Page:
Work Begins on New Parking Structure
After more than 13 years of planning, Mt. San Antonio College has begun work on a new $48.5-million parking structure that will provide an additional 1,650 parking spaces and will help alleviate one of the top complaints of students at the Walnut campus––parking.
“The new parking structure will address Mt. SAC’s current needs for student parking while preparing the college for the future,” said college President Bill Scroggins.
Located on the northwestern edge of the campus on the site of what is currently a parking lot, the new parking structure will provide badly needed student parking for a campus that served 54,000 students last year. Currently, there are a little over 7,200 parking spaces at the college, while the maximum number of students on campus at any given time is just over 9,500. According to enrollment projections, the structure should provide enough parking for students until at least 2025.
“Regardless of the time of day, it is very difficult to find parking on campus, but it’s especially difficult during the mornings,” said Chris Nguyen, Mt. SAC’s student body president. “This parking structure will make sure that every student will be able to find a parking space.”
At peak periods during the first two weeks of the fall and spring semesters, students park along red curbs and drive in circles to find parking. This is despite Foothill Transit bus passes that have been provided at no cost to students for nearly two years as an introduction to the Class Pass program.
Throughout the 13 years of project planning, the college has made every effort to address possible concerns while adhering to the mandates of the State Architect’s Office.
“We've tried to mitigate any of the possible issues with the parking structure. We've done each of the required steps in terms of environmental impact, traffic studies, the construction design, and approval by the state," Scroggins said.
During the planning stages of the project, Mt. SAC and the City of Walnut worked together. Mt. SAC staff met with city planning and engineering staff and in 2007 presented a plan for the structure to the college’s Board of Trustees. The college also submitted environmental impact reports to the city as required by the California Environmental Quality Act as early as 2002. The reports were then updated in 2005, 2008, and 2012. The California Division of the State Architect made the final decision to approve the parking structure.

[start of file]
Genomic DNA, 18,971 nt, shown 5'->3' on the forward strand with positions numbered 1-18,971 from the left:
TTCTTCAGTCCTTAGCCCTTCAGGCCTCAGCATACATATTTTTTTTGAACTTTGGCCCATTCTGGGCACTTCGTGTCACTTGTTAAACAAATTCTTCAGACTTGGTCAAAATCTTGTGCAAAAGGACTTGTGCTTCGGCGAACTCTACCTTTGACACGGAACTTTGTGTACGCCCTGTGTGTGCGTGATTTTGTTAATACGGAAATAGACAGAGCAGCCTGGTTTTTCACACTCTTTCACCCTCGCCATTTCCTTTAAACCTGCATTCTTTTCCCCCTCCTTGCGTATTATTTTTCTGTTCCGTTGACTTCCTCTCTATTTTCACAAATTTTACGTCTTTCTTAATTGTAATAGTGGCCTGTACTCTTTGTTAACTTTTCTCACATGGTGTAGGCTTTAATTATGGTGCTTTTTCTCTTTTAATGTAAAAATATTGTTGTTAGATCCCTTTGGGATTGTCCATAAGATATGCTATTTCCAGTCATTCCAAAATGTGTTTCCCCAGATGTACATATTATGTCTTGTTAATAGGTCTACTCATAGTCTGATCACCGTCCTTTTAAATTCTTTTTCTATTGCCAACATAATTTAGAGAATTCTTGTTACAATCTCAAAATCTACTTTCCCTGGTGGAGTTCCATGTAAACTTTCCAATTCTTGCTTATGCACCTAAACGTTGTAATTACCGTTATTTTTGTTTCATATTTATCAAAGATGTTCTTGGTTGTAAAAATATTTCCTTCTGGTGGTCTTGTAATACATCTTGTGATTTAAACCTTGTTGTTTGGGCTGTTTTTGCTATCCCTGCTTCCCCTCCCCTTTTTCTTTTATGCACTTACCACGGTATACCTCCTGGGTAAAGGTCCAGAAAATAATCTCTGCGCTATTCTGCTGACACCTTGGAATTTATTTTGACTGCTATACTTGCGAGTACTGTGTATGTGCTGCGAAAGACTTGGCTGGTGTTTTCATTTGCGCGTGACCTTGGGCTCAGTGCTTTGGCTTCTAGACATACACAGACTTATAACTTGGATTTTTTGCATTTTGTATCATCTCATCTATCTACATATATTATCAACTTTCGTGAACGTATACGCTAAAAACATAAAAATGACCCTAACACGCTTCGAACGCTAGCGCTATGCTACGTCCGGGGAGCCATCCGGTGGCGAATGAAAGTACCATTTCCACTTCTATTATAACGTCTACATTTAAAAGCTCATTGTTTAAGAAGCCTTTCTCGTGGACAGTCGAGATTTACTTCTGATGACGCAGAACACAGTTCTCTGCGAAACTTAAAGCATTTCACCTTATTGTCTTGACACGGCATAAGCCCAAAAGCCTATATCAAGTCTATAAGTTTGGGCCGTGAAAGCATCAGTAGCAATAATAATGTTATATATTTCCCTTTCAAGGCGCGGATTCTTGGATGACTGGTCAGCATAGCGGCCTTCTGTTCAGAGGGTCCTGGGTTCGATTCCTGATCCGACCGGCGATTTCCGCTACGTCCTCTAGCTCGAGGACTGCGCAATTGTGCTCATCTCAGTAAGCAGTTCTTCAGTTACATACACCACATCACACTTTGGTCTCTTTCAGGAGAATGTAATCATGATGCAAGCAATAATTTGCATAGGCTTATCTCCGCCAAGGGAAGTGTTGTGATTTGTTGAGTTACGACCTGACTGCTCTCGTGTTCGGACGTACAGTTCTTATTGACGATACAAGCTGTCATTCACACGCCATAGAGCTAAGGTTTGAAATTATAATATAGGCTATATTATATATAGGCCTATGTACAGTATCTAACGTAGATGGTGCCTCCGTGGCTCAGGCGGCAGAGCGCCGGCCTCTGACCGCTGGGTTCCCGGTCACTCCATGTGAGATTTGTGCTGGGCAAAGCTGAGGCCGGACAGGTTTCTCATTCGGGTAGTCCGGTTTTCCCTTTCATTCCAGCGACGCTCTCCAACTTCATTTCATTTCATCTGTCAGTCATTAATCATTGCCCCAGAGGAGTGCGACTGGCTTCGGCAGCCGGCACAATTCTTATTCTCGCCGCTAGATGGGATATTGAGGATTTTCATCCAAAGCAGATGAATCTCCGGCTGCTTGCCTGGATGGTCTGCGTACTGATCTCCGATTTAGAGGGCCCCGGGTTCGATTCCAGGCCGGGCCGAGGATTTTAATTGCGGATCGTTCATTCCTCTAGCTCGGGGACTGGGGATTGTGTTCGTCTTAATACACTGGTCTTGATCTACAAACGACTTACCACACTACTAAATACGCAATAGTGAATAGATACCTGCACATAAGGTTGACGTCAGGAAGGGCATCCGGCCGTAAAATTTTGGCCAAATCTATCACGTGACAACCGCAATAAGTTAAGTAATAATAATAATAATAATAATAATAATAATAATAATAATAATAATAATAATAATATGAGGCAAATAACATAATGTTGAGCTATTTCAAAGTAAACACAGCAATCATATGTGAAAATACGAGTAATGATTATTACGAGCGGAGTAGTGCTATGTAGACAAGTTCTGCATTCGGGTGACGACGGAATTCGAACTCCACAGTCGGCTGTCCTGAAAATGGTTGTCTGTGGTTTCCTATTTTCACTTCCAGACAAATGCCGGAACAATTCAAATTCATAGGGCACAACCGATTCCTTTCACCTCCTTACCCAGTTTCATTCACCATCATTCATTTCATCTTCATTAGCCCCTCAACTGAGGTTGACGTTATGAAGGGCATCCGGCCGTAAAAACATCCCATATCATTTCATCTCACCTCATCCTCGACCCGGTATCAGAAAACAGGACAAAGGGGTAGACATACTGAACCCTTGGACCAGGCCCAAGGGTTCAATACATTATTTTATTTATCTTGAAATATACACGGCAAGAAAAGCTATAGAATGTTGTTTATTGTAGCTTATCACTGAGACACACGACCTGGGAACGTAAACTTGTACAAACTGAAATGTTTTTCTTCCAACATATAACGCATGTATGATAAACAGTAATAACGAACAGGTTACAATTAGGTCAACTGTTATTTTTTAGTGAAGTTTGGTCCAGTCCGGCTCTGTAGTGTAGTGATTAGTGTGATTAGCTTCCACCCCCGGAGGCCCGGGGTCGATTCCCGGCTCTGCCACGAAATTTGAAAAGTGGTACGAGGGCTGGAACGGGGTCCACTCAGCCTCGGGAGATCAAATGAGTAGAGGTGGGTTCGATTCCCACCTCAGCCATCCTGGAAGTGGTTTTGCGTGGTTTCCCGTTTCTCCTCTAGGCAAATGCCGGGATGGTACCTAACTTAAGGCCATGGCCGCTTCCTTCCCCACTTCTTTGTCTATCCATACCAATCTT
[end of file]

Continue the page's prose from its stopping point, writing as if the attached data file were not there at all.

The parking structure will take advantage of the hillside contours. It will be five levels on the west side and decrease to only two levels on the east side to protect neighboring residents’ sightlines. It will provide 2,085 spaces. Because it will be built on an existing lot with 435 spaces, the total addition of spaces is 1,650. Temporary lot M was developed to ease the loss of spaces during construction.
The parking structure location is ideal for students, giving them easy access to classes and student support services. This will reduce the need for students to drive in circles to find a spot in prime lots.
The intersection of Grand Avenue and Mountaineer Road was designed to meet higher traffic levels than it accommodates today. Traffic to the parking structure is expected to generally flow in the opposite direction of traffic from the neighboring homes. During peak periods at the start of semesters, the intersection is forecasted to experience a 10 second increase in wait times. During the rest of the year, the intersection is expected to be much as it is today.
Construction of the parking structure will be conducted in two phases. The first phase includes preparations, such as demolition, underground utility improvements, and earthwork. The second phase, slated to begin this July, entails the actual construction. The parking structure is expected to be finished and ready for use by January 2017.
The parking structure and its related projects, including the addition of a bike lane and temporary lot M, will be paid for through Measure RR funds, Mt. SAC’s $353-million facilities bond passed by voters in 2008.